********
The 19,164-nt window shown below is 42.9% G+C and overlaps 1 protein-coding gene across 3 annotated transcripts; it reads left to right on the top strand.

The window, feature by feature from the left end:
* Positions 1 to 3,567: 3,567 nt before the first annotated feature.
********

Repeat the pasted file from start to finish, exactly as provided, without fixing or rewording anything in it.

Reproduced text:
The 19,164-nt window shown below is 42.9% G+C and overlaps 1 protein-coding gene across 3 annotated transcripts; it reads left to right on the top strand.

The window, feature by feature from the left end:
* Positions 1 to 3,567: 3,567 nt before the first annotated feature.